Koraput – rough, coarse to the touch, yet soft on the skin and completely organic. Like a wildflower’s unrefined beauty, Koraput’s elegance lies in its unassumingness and simplicity. Woven for centuries in Kotpad – a dusty little town in Odisha, this fabric is entrenched in Kotpad’s regional identity. Traditionally woven by the Mirgan community, Koraput yarn is dyed in warm reds and maroons with the roots of the Indian Madder or Aalkeeping it completely organic and exalted on the green index. The process of dyeing is a tedious one, handed down generations. With its origins tracing back to the 3rd Century, Koraput fabric is also an important commodity in the region’s micro-economy. Right from sourcing the raw materials that are either bought or bartered to selling it, Koraput greases the wheels of the local economy.
Locally known as ‘Pata’, Koraput was traditionally created by the Mirgan for the Koraput Raja and subsequently for different tribes in the area – like the Muria, Gonda and the Bhatra among others, highlighting their respective motifs, making the fabric a visual code for that community. For instance motifs like the Sacred Axe signifies the Paroja tribes and the Palanquin Bearers are a symbol of the Gadaba tribes. These motifs, inspired by the abundant nature around the Panika (the weaver) also include Bili-khoj (Cat’s Paw), Machari(fish) and Prajapati (butterfly). Rife with symbolism, these motifs are used to identify significant life moments like weddings, birth of a child and the hunting season making Koraput culturally significant as well.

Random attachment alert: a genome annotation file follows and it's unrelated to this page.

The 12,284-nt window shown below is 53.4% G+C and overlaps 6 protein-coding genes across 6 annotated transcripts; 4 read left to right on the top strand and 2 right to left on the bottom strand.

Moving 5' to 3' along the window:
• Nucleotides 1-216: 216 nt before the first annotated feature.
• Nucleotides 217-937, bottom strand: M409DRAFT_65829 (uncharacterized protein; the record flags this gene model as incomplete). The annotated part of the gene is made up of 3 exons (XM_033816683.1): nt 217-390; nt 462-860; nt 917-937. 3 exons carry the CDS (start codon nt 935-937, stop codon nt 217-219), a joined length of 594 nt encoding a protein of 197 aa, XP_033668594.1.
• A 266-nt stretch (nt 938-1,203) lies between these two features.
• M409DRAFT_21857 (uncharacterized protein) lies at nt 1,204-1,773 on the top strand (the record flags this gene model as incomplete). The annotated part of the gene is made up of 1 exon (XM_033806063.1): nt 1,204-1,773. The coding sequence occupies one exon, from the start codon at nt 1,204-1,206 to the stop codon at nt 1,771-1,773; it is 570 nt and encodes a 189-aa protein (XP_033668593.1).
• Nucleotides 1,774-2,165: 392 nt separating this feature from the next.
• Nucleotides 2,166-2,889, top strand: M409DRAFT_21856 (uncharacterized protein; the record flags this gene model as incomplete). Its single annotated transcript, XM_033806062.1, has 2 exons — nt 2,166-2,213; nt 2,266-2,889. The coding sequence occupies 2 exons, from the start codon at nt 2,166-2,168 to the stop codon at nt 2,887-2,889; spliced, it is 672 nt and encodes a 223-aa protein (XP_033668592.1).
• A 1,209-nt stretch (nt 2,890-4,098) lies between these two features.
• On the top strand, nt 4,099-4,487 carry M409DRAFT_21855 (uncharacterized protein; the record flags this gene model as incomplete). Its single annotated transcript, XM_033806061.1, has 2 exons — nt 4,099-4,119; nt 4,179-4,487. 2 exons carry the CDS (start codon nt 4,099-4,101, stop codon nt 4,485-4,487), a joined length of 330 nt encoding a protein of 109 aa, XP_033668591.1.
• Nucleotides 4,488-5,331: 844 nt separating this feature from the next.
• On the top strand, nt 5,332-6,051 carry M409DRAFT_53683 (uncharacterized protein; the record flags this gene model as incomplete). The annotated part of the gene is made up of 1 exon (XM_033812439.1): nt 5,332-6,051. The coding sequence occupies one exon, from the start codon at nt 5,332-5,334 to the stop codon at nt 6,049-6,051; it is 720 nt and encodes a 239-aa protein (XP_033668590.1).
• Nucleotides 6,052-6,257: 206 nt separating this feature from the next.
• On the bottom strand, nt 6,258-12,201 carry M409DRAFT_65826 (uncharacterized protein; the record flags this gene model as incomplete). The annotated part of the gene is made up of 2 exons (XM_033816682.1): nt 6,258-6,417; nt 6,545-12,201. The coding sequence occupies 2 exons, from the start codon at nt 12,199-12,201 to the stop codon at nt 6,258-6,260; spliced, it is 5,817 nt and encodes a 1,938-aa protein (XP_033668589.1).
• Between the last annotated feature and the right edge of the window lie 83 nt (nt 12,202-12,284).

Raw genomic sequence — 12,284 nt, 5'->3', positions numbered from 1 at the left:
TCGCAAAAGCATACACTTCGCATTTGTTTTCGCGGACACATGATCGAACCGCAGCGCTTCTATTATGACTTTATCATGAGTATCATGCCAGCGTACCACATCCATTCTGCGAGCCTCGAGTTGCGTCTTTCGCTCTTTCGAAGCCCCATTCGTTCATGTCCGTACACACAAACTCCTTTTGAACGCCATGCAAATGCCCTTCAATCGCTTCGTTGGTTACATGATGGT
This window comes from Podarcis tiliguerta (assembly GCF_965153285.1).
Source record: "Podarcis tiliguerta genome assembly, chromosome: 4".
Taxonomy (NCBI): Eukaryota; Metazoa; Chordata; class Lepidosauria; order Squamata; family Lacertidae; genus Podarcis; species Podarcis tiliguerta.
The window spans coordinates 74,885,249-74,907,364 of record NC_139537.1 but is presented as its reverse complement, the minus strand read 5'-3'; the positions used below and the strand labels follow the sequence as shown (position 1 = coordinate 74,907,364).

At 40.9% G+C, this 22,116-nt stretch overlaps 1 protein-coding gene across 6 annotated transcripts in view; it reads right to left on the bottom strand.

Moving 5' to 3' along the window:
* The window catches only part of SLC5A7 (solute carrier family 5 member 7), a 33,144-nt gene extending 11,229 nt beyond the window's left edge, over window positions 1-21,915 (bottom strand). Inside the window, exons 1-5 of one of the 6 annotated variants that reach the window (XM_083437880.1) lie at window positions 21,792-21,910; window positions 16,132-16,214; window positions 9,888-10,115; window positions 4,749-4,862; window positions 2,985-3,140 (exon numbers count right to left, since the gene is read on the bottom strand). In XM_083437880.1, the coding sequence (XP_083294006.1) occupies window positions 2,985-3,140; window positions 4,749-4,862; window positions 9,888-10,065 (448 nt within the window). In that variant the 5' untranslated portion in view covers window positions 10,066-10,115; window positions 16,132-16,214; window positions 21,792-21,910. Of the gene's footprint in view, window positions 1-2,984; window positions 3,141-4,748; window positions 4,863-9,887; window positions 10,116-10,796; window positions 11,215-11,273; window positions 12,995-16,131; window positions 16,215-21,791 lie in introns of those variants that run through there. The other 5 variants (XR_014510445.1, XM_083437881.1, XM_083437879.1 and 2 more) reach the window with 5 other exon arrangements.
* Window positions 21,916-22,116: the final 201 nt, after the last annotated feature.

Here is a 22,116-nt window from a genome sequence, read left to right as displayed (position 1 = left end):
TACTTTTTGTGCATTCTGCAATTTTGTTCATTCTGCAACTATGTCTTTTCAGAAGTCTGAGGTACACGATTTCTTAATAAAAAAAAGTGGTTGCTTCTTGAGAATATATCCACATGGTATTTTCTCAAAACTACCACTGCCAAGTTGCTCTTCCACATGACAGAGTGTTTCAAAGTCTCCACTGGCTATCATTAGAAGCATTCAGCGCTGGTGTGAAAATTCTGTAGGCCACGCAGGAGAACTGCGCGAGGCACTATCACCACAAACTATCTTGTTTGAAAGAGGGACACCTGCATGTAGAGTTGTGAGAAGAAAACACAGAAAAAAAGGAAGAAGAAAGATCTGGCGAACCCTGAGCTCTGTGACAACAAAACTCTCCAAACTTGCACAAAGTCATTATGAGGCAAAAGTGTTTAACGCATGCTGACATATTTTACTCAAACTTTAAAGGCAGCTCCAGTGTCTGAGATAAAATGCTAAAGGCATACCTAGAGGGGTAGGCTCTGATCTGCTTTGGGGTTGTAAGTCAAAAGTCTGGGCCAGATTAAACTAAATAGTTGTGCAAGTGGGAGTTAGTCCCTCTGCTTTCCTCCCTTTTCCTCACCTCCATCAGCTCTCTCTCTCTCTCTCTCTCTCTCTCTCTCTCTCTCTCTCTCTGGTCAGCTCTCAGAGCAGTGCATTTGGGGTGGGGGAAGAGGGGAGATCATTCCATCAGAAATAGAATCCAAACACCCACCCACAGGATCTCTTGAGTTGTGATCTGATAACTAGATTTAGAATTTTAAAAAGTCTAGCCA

Largely insulated from growing urban markets, Koraput caught the urban buyers’ attention in the 80s owing to a revived interest in traditional Indian fabrics and the Odisha government’s support through the Kalingavastra Program. Although at present they are able to fulfill the needs of both traditional and new markets, Kotpad weavers who works closely with face growing challenges like rising cotton yarn prices and increasing difficulties in sourcing Aal root for dye extraction. Finally, the presence of middle men leaves the artisans with little to take home.
All this could well mean the end of a beautiful art when it is worth saving as Pankaja Sethi, a textile designer who works very closely with the weaving communities in Odisha, puts it,
“The two things that make Koraput unique are its ancient dyeing technique – deriving color from the Aal root, the inclusion and importance of women in the dyeing process and the organic nature of the dye; and the traditional weaving methods used by the Panika who continue to use pit looms till date. This indigenous tradition must be preserved and the community must be sustained in a world enveloped in synthetics.”